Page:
There is a veritable storm brewing in the security industry as disgruntled training providers and confused training candidates pose the question: “What has happened to the registration of the proposed SASSETA Skills Programmes (SA registered unit standards) Levels 1 to 5?” Hi-Tech Security Solutions spoke to the SAIS liaison person to SASSETA, and a registered training provider about the current status of industry training.
Background to training and learnerships
In a research article written in 2007 by Prof Anthony Minnaar, with contributions by Prof Kris Pillay (both from the Department of Security Risk Management, School of Criminal Justice, College of Law, University of South Africa), some background to the current training curriculum is provided. Both authors debate the functions and role of the Private Security Industry Authority (PSIRA) in controlling, regulating and monitoring the activities of the private security industry in South Africa.
“The Security Officers Board Training Committee (SOBTC) developed specific curricula and contents for each category of guards (A-E). It must be noted that this training programme was developed during the apartheid period where the threat of guerrilla attacks were a regular occurrence. Hence the nature, style and content of the material were particularly oppressive and it portrayed black South Africans as the threat.
“Even after the promulgation of the Private Security Industry Regulation Act No. 56 of 2001, these grades continued to be used and it was still being recognised as the official training programme by the newly created Private Security Industry Regulatory Authority (PSIRA) that replaced the old Security Officers Board and the Security Officers Interim Board. Indeed this became problematic since the new government placed strong emphasis on skills development and black economic empowerment.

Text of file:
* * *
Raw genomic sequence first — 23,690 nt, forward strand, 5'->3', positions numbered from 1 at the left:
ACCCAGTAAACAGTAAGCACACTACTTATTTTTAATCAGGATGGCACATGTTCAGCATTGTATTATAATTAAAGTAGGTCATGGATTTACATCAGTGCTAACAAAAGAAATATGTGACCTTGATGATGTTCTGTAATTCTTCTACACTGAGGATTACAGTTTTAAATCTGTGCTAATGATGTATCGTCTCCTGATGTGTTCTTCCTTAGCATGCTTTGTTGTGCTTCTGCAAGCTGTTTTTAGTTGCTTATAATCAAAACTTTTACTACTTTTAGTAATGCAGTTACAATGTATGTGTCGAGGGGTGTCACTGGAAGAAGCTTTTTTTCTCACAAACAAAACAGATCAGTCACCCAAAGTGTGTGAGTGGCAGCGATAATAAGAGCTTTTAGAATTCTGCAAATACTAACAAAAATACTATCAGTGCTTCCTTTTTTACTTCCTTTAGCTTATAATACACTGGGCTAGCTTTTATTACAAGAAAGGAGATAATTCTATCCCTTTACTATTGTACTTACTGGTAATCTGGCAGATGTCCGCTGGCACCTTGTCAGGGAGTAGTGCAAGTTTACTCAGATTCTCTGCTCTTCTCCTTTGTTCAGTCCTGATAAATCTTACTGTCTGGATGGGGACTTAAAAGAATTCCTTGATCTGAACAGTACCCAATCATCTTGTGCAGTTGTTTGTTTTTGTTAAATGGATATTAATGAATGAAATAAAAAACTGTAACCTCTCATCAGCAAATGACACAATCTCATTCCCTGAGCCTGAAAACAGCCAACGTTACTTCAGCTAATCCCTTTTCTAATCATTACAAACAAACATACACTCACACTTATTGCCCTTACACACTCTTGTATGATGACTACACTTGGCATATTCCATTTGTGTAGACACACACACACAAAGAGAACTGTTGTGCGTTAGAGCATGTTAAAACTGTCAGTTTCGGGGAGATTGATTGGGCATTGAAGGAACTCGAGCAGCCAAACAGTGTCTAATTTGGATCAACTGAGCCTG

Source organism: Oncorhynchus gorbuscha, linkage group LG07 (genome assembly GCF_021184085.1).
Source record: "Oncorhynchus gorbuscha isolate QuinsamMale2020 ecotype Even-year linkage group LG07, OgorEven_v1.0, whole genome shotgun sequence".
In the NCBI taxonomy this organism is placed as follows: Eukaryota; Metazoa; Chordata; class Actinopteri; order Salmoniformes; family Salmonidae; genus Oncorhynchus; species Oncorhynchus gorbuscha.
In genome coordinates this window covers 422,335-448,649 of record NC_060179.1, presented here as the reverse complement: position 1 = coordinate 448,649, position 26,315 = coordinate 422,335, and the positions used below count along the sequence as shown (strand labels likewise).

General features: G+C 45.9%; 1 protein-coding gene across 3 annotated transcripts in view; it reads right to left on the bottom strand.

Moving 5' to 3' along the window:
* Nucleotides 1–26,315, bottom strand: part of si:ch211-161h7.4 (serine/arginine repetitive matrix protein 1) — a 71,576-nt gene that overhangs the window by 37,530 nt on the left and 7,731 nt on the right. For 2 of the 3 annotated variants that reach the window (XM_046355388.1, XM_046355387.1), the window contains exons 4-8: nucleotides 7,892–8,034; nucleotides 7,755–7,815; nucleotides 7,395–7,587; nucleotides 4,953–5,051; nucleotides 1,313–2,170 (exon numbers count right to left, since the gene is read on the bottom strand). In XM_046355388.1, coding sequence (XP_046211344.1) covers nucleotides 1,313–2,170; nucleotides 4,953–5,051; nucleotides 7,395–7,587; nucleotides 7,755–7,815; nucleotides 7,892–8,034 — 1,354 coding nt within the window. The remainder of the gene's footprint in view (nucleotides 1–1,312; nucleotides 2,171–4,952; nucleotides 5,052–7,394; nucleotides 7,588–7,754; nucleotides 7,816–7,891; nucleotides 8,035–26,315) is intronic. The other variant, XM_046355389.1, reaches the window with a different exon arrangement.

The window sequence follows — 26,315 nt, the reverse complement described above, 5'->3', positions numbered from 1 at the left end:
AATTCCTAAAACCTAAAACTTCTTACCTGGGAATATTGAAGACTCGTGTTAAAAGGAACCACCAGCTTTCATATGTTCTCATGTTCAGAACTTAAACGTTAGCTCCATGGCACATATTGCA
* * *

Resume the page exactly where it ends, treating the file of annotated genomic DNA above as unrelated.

“To facilitate this process the Department of Labour introduced Sector Education and Training Authorities (SETAS) whose primary role was to register, accredit, assess and moderate all learnerships, skills training courses and training providers. They were also allowed to issue certificates to successful candidates who passed various learnerships and skills courses. The Safety and Security SETA (SASSETA) was charged with the responsibility of managing skills programmes and learnerships for the private security industry. This training tried to involve each industry far more than previously since each SETA was supposed to promote learnerships by:
* Finding workplaces where learners can do practical work.
* Supporting people who create learning material.
* Helping to wrap up learnership agreements.
* Registering learnership agreements.
“A Memorandum of Understanding (MoU) was signed between SASSETA and PSIRA on 4 July 2005 and a joint communiquéé on this was issued on 6 October 2006. In terms of this MoU, SASSETA was to assume the quality assurance function of all training conducted in the security industry. Whilst the Private Security Industry Regulation Act (Act No. 56 of 2001) stipulated the requirement that all those who fall within the definition of ‘security service provider’ (which includes persons providing training in the security field) must comply with the registration provisions and be registered with PSIRA before becoming active in the industry, SASSETA will, in terms of the MoU, quality assure all education and training in the security industry.”